Art is an older and decidedly pompous painter, Max the eager youngster anxious to both impress Art and to emulate him. Unfortunately, this adulation doesn’t work out too well.
Art is in the middle of painting a more than slightly pretentious portrait when the adulating Max comes bounding over to “admire” Art’s work. The long-suffering Art sends Max away with his own stretched canvas and fistful of brushes, only to be involved more than he intended to be when Max takes his suggestion “Well, maybe you could paint me.” a little too literally.
Max’s endeavours turn Art into a living work of art, beginning with oils, which crack off when Art loses his temper to reveal pastels, which are in turn washed away by an inopportune bucket of water to reveal a pen-and-ink line drawing…which Max then inadvertently unravels. After forming the crumpled-up wad of line back into the outline of Art, he then sprays a pointillist rendering of his mentor on that framework. The book ends with the pair each having learned a lesson about art, enjoying themselves a great deal more in their creativity.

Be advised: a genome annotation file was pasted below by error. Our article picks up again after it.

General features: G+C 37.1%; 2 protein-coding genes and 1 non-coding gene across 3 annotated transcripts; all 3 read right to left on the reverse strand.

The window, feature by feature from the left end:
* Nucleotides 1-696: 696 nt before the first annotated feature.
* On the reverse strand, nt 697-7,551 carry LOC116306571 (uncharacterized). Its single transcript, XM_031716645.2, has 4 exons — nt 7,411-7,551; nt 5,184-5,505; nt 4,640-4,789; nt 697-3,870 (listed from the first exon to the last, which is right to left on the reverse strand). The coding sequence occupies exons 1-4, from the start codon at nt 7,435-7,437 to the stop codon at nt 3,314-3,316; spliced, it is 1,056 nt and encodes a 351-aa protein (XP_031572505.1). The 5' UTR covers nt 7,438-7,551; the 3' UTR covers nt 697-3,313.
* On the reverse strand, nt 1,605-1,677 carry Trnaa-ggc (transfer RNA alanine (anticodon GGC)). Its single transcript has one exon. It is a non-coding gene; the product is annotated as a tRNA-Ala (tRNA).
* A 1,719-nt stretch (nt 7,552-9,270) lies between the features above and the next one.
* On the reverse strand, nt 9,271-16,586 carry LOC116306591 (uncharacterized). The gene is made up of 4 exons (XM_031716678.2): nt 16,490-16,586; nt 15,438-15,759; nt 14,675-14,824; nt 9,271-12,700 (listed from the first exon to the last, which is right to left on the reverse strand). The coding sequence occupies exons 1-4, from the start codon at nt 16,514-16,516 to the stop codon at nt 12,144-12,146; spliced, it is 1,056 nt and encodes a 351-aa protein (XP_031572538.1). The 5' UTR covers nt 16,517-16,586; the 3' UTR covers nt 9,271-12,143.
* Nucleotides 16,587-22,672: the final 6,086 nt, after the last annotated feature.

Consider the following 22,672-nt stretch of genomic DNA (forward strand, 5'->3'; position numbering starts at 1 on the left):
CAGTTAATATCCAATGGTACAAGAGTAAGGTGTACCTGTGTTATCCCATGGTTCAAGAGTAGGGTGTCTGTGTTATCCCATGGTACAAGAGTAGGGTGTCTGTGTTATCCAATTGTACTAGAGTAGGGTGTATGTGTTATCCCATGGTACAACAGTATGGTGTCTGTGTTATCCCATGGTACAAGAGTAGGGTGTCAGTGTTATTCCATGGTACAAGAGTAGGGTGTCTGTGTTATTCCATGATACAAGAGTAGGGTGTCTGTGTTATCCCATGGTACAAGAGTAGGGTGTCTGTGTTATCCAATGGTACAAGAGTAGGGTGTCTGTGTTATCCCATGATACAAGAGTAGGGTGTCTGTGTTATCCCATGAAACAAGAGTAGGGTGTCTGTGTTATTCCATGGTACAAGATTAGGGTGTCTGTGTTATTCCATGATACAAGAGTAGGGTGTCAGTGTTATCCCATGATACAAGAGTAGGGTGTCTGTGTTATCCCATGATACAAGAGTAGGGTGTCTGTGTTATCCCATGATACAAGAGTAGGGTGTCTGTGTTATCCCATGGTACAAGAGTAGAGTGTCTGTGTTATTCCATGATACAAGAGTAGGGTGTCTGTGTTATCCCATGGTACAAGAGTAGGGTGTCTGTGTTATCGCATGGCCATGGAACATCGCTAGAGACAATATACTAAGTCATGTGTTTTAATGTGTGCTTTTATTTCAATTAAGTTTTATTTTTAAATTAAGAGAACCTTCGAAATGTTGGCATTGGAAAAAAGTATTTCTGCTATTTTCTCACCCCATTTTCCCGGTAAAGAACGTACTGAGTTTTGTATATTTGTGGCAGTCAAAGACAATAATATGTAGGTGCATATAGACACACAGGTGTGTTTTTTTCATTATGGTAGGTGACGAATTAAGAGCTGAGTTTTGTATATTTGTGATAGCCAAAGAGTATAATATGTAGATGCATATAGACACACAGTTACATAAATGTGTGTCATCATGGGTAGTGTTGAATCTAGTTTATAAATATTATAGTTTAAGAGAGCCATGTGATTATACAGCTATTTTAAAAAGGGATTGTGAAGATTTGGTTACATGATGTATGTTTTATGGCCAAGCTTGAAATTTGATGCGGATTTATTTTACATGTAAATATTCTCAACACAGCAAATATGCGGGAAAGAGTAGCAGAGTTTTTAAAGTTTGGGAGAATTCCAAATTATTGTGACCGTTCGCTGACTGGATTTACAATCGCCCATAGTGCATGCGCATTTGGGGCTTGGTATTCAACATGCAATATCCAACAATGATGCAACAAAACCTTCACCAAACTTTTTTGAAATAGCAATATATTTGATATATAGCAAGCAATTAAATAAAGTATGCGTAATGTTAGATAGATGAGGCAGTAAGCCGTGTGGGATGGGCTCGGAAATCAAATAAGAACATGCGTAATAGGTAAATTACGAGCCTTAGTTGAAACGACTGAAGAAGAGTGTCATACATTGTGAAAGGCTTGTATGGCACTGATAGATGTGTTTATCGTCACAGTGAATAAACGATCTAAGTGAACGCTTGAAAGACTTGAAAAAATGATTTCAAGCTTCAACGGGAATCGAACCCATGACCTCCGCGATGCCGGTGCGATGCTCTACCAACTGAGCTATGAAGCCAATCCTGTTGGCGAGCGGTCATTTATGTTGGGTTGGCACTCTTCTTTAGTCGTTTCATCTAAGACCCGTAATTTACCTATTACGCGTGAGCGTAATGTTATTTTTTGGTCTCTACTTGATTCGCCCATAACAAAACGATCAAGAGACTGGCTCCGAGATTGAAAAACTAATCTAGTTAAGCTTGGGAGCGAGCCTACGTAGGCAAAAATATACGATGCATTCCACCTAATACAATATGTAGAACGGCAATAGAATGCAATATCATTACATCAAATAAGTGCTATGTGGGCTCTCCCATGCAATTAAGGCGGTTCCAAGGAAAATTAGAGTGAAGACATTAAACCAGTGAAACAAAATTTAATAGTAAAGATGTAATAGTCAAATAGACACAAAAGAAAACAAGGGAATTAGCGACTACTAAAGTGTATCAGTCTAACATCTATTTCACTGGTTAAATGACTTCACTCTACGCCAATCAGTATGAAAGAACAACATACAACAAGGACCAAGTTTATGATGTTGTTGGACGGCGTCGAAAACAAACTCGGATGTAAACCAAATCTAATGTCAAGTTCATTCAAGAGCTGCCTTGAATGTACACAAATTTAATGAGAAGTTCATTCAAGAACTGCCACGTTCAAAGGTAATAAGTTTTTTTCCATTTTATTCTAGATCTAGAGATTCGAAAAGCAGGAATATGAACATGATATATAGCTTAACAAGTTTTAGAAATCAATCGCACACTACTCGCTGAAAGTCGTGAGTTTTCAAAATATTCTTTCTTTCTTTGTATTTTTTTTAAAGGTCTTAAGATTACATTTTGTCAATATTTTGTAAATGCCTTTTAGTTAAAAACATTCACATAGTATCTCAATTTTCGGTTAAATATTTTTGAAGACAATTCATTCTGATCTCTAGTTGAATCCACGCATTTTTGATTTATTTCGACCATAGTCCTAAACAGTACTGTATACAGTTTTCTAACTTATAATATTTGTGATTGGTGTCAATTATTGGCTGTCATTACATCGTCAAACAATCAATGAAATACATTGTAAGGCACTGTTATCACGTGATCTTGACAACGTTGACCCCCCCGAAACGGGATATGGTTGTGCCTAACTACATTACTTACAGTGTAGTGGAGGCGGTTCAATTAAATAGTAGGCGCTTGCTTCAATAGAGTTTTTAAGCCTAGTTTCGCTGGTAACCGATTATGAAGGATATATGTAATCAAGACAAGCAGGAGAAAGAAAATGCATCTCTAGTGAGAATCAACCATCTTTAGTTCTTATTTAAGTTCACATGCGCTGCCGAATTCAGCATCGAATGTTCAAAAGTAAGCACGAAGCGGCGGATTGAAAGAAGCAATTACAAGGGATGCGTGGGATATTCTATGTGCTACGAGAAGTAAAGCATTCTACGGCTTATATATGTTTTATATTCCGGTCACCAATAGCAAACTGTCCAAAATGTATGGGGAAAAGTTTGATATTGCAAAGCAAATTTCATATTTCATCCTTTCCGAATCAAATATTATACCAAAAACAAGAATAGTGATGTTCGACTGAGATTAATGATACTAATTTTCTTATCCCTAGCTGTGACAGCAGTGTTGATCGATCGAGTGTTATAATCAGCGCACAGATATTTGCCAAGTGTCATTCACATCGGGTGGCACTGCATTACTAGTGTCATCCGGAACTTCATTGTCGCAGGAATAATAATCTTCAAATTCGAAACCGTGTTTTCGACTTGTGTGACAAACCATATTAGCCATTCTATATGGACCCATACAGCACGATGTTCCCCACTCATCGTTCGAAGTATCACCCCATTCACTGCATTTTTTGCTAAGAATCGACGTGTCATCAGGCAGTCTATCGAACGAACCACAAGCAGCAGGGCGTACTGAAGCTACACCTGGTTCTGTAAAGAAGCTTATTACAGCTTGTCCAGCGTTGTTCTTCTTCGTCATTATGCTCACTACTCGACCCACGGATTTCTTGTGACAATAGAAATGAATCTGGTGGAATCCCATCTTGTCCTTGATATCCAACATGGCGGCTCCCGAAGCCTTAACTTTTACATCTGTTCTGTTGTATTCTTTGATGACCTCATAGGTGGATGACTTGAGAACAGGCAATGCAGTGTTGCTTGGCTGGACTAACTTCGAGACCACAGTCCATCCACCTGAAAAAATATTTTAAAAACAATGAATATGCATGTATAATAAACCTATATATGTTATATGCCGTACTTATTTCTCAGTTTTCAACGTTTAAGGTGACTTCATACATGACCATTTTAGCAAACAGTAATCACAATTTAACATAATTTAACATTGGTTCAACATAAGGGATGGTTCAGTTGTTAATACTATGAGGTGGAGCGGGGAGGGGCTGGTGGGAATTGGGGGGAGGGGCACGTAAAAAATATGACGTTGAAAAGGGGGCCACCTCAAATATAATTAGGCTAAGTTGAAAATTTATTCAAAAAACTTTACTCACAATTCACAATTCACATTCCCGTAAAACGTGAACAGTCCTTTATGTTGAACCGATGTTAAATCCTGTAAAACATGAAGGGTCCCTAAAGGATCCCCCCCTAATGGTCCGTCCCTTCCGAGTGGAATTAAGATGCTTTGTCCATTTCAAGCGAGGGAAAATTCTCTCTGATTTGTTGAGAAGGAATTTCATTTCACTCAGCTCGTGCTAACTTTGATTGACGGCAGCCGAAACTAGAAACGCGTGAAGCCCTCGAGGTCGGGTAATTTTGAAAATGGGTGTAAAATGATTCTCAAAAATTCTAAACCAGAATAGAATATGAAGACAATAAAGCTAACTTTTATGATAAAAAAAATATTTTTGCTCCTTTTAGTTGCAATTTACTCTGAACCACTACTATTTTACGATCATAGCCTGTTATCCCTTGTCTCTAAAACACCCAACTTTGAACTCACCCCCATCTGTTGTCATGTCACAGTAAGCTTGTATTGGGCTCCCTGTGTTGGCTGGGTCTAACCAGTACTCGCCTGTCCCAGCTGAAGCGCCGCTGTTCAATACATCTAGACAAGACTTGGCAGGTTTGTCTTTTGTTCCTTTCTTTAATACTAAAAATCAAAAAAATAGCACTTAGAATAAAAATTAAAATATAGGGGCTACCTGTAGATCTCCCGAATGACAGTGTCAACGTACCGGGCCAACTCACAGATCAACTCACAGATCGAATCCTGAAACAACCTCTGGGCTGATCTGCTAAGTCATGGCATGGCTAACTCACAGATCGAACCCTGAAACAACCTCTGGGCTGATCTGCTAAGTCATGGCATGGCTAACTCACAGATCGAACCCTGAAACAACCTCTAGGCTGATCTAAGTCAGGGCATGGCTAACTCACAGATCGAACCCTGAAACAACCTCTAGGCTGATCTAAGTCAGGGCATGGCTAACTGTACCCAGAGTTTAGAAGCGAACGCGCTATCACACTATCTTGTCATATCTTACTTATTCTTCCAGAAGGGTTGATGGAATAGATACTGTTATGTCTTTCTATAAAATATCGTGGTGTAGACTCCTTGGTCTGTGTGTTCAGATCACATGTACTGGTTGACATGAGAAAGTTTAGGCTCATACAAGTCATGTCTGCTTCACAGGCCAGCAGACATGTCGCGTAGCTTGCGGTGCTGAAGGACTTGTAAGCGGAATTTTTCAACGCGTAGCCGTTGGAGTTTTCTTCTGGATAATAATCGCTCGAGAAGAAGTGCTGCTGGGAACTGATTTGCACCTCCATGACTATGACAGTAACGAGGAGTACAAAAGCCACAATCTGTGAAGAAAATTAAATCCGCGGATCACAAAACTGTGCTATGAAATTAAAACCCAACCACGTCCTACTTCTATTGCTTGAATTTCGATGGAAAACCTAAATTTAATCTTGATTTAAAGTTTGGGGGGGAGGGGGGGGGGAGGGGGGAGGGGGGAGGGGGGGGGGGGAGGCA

…oh, and for those who’ve not seen the book’s cover: did I mention they’re both lizards?
As with Wiesner’s other books, keep a sharp lookout for details1 and possible discrepancies2 (Well, OK: other than the obvious one that lizards don’t paint…but then frogs can’t use remote controls.) There’s more dialogue than in Tuesday or Flotsam, and it plays a more important part than in many of Wiesner’s other books, but nonetheless (as is appropriate for a three-time Caldecott winner), the illustrations carry the story to the point of being able to ignore the text.
It’s a delightful book, though perhaps simpler both in artwork and storyline than Wiesner’s other works; there’s not much doubt about what’s going on or why, but perhaps an interesting first lesson in art techniques for kids?
1what is that album propped up on the Victrola?
2Where does Max plug in the fan and the paint sprayer? We’re out in the middle of the desert!